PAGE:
Most of the parents out there, especially those with toddlers, have experienced or are experiencing the effects of hand, foot, and mouth disease. For the most part, it is a self-limiting virus, but it can cause distress to the entire household. Children have to be out of school or daycare for several days, parents have to take off work or find a caregiver for their ill child, and it can be a struggle to keep children eating and drinking during this time. So what causes this illness and what can you do at home to try and prevent it or treat it?
Hand, foot, and mouth disease (HFMD) is caused by two different viruses, enterovirus and coxsackievirus, more specifically the enterovirus 71 and coxsackie A16 viral strains. Coxsackie virus A16 is the most common cause of HFMD in the United States, but the enterovirus causes more epidemics and outbreaks of HFMD. It can be found year-round, but is more prevalent during summer and fall. Any age group, including adults, can be infected, but it is most common in toddlers and infants. For most people, you will only be infected by HFMD once because you will develop immunity to that virus after the infection. However, since there are two different viruses that can cause HFMD, it is possible to get the disease twice. Usually, the symptoms are more benign the older you are when infected.
A diagnosis is made by examining the child. The classic presentation is a rash of small dots on the skin, most commonly around the hands, feet, and buttock, fever, and bright red dots inside the mouth. HFMD can be diagnosed by testing the stool or saliva for the virus, but it takes weeks to run the test, so this is reserved mostly for research purposes. For example, several years ago there was a new rash that looked like HFMD but it was all over the body instead of just the hands and feet. Tests were performed on these children and it was confirmed that it was still the virus, but the strain had altered itself slightly to cause a different distribution of the rash.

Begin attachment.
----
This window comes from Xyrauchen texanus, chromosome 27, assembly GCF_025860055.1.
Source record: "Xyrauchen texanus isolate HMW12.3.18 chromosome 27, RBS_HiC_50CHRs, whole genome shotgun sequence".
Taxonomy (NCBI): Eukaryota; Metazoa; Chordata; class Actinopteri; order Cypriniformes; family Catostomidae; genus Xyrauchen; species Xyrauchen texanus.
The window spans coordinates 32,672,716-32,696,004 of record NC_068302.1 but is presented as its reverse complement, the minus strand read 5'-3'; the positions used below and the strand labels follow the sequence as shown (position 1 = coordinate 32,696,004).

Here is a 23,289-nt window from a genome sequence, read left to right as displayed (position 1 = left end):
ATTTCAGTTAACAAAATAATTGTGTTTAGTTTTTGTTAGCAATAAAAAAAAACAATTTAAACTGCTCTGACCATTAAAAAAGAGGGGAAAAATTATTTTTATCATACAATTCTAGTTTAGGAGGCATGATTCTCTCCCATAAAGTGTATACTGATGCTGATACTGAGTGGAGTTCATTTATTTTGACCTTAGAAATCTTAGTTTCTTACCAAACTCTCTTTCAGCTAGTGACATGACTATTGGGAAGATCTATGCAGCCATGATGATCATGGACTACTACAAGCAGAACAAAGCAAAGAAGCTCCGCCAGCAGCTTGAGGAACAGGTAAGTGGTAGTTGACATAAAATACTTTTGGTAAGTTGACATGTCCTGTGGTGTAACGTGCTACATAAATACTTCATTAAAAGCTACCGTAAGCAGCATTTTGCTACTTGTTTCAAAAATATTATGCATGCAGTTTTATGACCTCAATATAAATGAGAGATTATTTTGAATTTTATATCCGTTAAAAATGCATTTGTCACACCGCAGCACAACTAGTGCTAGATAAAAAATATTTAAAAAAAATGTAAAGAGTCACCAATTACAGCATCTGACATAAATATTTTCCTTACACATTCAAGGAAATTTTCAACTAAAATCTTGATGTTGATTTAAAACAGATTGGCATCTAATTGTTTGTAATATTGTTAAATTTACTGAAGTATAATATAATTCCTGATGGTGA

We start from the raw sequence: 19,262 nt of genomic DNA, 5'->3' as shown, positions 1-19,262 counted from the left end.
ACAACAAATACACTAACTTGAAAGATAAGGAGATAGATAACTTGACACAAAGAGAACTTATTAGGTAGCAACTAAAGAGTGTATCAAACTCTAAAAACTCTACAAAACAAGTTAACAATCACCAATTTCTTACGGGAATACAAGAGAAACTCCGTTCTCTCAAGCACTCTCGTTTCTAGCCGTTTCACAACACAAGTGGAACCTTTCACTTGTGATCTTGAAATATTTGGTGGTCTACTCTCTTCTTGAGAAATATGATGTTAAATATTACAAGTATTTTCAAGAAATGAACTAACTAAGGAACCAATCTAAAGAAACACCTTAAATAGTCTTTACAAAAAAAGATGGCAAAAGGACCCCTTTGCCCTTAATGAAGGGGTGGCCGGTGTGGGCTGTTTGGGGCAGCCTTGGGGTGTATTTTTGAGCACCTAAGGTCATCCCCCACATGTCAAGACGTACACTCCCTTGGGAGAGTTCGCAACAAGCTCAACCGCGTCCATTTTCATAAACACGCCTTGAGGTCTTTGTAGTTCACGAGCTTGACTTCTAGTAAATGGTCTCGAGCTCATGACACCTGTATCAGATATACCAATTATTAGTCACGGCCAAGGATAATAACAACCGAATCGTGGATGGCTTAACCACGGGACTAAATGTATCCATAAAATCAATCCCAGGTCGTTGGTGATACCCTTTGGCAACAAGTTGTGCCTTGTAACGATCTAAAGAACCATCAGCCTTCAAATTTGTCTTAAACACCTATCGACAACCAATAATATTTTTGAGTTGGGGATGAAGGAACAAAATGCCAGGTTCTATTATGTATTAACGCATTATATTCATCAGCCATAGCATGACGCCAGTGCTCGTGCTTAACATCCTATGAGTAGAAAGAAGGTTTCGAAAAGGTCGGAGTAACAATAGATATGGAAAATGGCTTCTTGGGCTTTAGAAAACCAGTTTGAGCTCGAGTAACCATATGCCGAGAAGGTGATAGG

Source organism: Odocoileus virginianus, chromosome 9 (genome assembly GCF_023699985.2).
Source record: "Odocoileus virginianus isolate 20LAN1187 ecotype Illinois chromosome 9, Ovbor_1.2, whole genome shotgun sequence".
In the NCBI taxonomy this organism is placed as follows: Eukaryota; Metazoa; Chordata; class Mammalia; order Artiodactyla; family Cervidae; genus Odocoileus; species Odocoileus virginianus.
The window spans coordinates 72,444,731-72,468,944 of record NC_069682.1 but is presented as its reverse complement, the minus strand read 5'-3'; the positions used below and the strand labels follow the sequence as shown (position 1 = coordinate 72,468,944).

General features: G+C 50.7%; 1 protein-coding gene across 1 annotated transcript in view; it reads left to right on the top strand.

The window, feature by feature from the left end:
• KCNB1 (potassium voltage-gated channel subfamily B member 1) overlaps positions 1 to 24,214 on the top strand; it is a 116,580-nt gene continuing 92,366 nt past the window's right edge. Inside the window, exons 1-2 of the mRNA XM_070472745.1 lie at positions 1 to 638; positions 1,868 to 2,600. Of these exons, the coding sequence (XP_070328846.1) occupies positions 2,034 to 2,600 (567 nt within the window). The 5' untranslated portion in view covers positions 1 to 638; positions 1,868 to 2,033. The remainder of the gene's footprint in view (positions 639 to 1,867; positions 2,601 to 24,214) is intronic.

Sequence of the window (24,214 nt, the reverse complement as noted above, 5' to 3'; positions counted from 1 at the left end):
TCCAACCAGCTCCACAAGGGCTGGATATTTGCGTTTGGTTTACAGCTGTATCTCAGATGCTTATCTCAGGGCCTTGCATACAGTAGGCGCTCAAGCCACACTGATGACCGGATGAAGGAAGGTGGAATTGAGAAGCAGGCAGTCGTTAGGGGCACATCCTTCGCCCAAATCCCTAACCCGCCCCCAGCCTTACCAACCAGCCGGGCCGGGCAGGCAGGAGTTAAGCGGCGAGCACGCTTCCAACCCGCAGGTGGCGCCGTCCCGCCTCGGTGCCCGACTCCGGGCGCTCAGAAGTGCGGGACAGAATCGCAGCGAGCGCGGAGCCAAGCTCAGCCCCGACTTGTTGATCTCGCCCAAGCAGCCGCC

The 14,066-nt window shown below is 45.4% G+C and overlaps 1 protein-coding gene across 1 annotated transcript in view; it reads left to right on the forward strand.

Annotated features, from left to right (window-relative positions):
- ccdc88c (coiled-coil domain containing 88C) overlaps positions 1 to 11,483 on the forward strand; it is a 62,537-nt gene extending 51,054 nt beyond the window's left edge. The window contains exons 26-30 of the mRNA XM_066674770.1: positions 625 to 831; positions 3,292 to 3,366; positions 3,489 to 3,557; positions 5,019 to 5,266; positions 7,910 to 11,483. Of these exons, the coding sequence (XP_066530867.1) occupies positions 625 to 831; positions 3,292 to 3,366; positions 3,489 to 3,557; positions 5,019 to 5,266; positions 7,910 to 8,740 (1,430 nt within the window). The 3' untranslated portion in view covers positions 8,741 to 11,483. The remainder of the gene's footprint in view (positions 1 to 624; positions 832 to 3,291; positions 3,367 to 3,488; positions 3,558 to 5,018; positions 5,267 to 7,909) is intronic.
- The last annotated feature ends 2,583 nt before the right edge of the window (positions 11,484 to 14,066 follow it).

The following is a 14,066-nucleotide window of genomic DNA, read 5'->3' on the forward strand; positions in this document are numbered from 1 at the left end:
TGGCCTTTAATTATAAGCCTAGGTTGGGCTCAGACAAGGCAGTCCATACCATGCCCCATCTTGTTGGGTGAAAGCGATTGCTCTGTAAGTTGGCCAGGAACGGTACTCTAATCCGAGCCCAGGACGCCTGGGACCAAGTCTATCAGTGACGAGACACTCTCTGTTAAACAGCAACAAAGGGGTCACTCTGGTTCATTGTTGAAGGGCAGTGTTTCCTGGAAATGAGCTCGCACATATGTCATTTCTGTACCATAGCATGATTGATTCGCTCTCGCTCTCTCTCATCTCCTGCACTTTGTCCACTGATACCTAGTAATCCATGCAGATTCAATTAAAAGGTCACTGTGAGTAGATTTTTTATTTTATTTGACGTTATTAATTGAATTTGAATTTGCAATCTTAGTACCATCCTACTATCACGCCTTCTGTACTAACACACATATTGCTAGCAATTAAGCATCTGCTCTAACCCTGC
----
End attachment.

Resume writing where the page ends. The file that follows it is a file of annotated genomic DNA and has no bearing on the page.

The virus is excreted and transmitted from the nose, throat, and stool of infected people starting about three days before symptoms start up until four days typically after the rash appears. These viruses can stay on doorknobs or toys for hours or days, and if you touch an object that has the virus on it unknowingly and then touch your nose or eyes, you can become infected. Cleaning toys and surfaces and washing your hands, preferably with soap and water, will help protect you from getting infected.
A study in China from 2008 showed that caretakers and toddlers that washed their hands regularly and used good hygiene had a 95% chance of not being infected with HFMD during a large outbreak. It is also helpful to avoid children with HFMD while the rash is present, and this is why schools require kids to be out of school for the first four days. If you are ever concerned about a rash or if your child is acting like their mouth hurts and has a fever, it may be beneficial to have them examined for Hand, Foot, and Mouth Disease.